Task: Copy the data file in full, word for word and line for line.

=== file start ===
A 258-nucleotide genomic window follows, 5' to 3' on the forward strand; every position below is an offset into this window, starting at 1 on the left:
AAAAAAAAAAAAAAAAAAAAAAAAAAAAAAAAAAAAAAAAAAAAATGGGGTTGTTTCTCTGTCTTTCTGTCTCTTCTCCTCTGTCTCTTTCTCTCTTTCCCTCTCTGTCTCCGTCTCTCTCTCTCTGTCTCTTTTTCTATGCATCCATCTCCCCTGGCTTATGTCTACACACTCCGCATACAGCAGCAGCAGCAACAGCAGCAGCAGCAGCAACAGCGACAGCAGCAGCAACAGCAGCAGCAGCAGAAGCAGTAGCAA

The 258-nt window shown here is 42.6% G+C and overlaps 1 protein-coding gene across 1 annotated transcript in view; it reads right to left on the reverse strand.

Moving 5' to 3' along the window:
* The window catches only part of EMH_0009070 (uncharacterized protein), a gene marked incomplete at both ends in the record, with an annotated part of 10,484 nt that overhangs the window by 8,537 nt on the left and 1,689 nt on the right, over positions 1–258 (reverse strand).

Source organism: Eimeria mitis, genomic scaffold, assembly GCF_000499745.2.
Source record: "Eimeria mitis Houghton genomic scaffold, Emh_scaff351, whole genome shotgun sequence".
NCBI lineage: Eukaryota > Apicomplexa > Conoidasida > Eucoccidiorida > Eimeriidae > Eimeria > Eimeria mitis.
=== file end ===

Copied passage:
A 258-nucleotide genomic window follows, 5' to 3' on the forward strand; every position below is an offset into this window, starting at 1 on the left:
AAAAAAAAAAAAAAAAAAAAAAAAAAAAAAAAAAAAAAAAAAAAATGGGGTTGTTTCTCTGTCTTTCTGTCTCTTCTCCTCTGTCTCTTTCTCTCTTTCCCTCTCTGTCTCCGTCTCTCTCTCTCTGTCTCTTTTTCTATGCATCCATCTCCCCTGGCTTATGTCTACACACTCCGCATACAGCAGCAGCAGCAACAGCAGCAGCAGCAGCAACAGCGACAGCAGCAGCAACAGCAGCAGCAGCAGAAGCAGTAGCAA

The 258-nt window shown here is 42.6% G+C and overlaps 1 protein-coding gene across 1 annotated transcript in view; it reads right to left on the reverse strand.

Moving 5' to 3' along the window:
* The window catches only part of EMH_0009070 (uncharacterized protein), a gene marked incomplete at both ends in the record, with an annotated part of 10,484 nt that overhangs the window by 8,537 nt on the left and 1,689 nt on the right, over positions 1–258 (reverse strand).

Source organism: Eimeria mitis, genomic scaffold, assembly GCF_000499745.2.
Source record: "Eimeria mitis Houghton genomic scaffold, Emh_scaff351, whole genome shotgun sequence".
NCBI lineage: Eukaryota > Apicomplexa > Conoidasida > Eucoccidiorida > Eimeriidae > Eimeria > Eimeria mitis.